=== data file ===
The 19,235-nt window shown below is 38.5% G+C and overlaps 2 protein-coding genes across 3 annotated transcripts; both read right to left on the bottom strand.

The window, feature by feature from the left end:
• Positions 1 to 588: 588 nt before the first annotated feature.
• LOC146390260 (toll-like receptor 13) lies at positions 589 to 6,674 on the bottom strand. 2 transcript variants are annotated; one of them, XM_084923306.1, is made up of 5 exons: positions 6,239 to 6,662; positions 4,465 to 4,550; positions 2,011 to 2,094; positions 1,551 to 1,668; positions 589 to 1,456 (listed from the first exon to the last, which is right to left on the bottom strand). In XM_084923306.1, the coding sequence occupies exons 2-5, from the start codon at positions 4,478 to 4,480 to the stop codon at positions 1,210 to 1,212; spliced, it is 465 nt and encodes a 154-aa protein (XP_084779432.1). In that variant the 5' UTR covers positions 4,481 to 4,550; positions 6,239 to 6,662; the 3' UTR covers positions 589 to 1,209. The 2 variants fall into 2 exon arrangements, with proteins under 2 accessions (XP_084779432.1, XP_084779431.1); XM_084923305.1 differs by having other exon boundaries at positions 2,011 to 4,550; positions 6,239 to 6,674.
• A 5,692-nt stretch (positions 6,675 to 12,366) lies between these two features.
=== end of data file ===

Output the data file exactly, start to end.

The 19,235-nt window shown below is 38.5% G+C and overlaps 2 protein-coding genes across 3 annotated transcripts; both read right to left on the bottom strand.

The window, feature by feature from the left end:
• Positions 1 to 588: 588 nt before the first annotated feature.
• LOC146390260 (toll-like receptor 13) lies at positions 589 to 6,674 on the bottom strand. 2 transcript variants are annotated; one of them, XM_084923306.1, is made up of 5 exons: positions 6,239 to 6,662; positions 4,465 to 4,550; positions 2,011 to 2,094; positions 1,551 to 1,668; positions 589 to 1,456 (listed from the first exon to the last, which is right to left on the bottom strand). In XM_084923306.1, the coding sequence occupies exons 2-5, from the start codon at positions 4,478 to 4,480 to the stop codon at positions 1,210 to 1,212; spliced, it is 465 nt and encodes a 154-aa protein (XP_084779432.1). In that variant the 5' UTR covers positions 4,481 to 4,550; positions 6,239 to 6,662; the 3' UTR covers positions 589 to 1,209. The 2 variants fall into 2 exon arrangements, with proteins under 2 accessions (XP_084779432.1, XP_084779431.1); XM_084923305.1 differs by having other exon boundaries at positions 2,011 to 4,550; positions 6,239 to 6,674.
• A 5,692-nt stretch (positions 6,675 to 12,366) lies between these two features.